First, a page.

Heart Disease Nutritionists Bennington VT

Local resource for heart disease nutritionists in Bennington. Includes detailed information on local businesses that provide access to dietary recommendations, low cholesterol eating, obesity prevention, stress management, nutrition therapy, and heart disease vitamin therapy, as well as advice and content on the risks of heart disease.

Scott William Rogge, MD
(802) 442-0800
140 Hospital Dr Ste 312
Bennington, VT
Specialties
Cardiology
Gender
Male
Education
Medical School: St George'S Univ, Sch Of Med, St George'S, Grenada
Graduation Year: 1988

Data Provided By:
Robert A Gerisch, MD
39 Mountain Rd
Bennington, VT
Specialties
Internal Medicine, Cardiovascular Diseases
Gender
Male
Education
Medical School: Wayne State Univ Sch Of Med, Detroit Mi
Graduation Year: 1946

Data Provided By:
Charles W Frank, MD, FACC
411 N Hemlock Ln
Williamstown, MA
Specialties
Cardiology, Internal Medicine
Gender
Male
Education
Graduation Year: 2007

Data Provided By:
Douglas V Herr
(413) 663-3400
77 Hospital Ave
North Adams, MA
Specialty
Cardiology, Cardiovascular Disease

Data Provided By:
Naomi Kay Fukagawa, MD
Department Med-Geront Unit Given B,
Burlington, VT
Specialties
Internal Medicine, Nutrition
Gender
Female
Education
Medical School: Northwestern Univ Med Sch, Chicago Il 60611
Graduation Year: 1976

Data Provided By:
Scott William Rogge
(802) 442-0800
140 Hospital Drive
Bennington, VT
Specialty
Cardiology, Internal Medicine, Cardiovascular Disease

Data Provided By:
William Kramer Levy, MD
(215) 517-1036
206 Oblong Rd
Williamstown, MA
Specialties
Cardiology, Internal Medicine
Gender
Male
Education
Medical School: Yale Univ Sch Of Med, New Haven Ct 06510
Graduation Year: 1976
Hospital
Hospital: Abington Mem Hosp, Abington, Pa
Group Practice: Abington Med Specialists

Data Provided By:
Douglas Van Geem Herr, MD
(413) 663-3400
99 Hospital Ave Ste 208
North Adams, MA
Specialties
Cardiology
Gender
Male
Education
Medical School: Duke Univ Sch Of Med, Durham Nc 27710
Graduation Year: 1976

Data Provided By:
Craig Lawrence Kien, MD
(802) 656-2296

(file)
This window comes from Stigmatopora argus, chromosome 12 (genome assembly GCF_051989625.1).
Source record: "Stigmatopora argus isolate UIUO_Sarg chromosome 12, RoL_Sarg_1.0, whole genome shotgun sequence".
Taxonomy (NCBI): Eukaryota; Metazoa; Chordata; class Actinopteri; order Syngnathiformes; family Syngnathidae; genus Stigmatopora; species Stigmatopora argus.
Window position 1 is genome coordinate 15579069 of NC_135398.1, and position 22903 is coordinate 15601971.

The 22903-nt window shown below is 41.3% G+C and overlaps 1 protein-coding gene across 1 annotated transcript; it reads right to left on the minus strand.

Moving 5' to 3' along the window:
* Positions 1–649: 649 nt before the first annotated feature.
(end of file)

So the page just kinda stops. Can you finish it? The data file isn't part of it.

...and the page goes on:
E203 Given Medical Bldg 89 Beaumont Ave,
Burlington, VT
Specialties
Internal Medicine, Nutrition
Gender
Male
Education
Medical School: Univ Of Cincinnati Coll Of Med, Cincinnati Oh 45267
Graduation Year: 1972

Data Provided By:
Elena M. Ramirez
802-651-8999 
595 Dorset Street, Suite 2, South Burlington, VT
South Burlington, VT
 
Data Provided By:

Is Saturated Fat REALLY at the Heart of Heart Disease?

Is Saturated Fat REALLY at the Heart of Heart Disease?

Is Saturated Fat REALLY at the Heart of Heart Disease? Dr. Gary Huber : Head Medical Ego
Is Saturated Fat REALLY at the Heart of Heart Disease?

Life is a dance, a rhythmic flow of movement that gracefully undulates with give and take. Unless you’ve seen me dance, then it’s more like a manic seizure set to music. But I digress. My point is that sometimes you have to take a step back to look forward, and that’s where our story begins. Let’s review saturated fats relationship with heart disease. Back in the 1950’s we were told to eat corn and sunflower oils as healthy alternatives to saturated fat. As our consumption of polyunsaturated fats rose so did the rate of heart disease. Food companies developed new “non-fat” versions replacing fat with carbohydrates and synthetic chemicals and thus heart disease flourished. The net result was a population scared of saturated fat yet driving themselves to diabetes and heart disease in record numbers by eating an abundance of high glycemic carbohydrates and processed food.

More Good, Less Bad
The term “saturated fat” became synonymous with red meat and eggs. Once again I will take one step back by saying I am about to discuss grass fed organic beef because that is the only red meat any health conscious carnivore would eat, right? Your standard grocery store beef is full of hormones and antibiotics and we’re just not going to go there. Break red meat down into its components and you will find that most of its fat is the healthy oleic acid, the same fat in olive oil that we have been encouraged to eat. Only 35% of the total fat is saturated and that is the very component that helps increase our beneficial HDL. Multiple studies have shown us that an elevated HDL is good for our heart and blood vessels. A low HDL level is the very factor that most reliably predicts those at risk for heart attacks. Saturated fats actually increase the beneficial HDL in our bodies, which in turn have a direct function in removing the harmful LDL. Oh, and by the way, lets not overlook the healthy omega 3 fats that come naturally when you feed cattle grass instead of grain.

Enough “Experts” – What Do Population Studies Tell Us?
Cultural studies of Polynesian tribes who consume a diet high in saturated fat show low occurrence of heart disease. The Swiss have higher cholesterol levels than Americans yet suffer fewer heart attacks. A Swedish study looking at obesity in children showed that a LOW fat intake was associated with a higher BMI (body fat) and blamed insulin resistance secondary to high carbohydrate diets. These diets lacked adequate omega 3 fats, vitamin D, and iron. A recent study of low fat diets showed that patients placed on a low (18%) fat diet experienced a 9% reduction in cardiovascular risk while those on a moderate fat (33%) enjoyed a 14% reduction in cardiovascular risk.

The How-To Guide to Plaque
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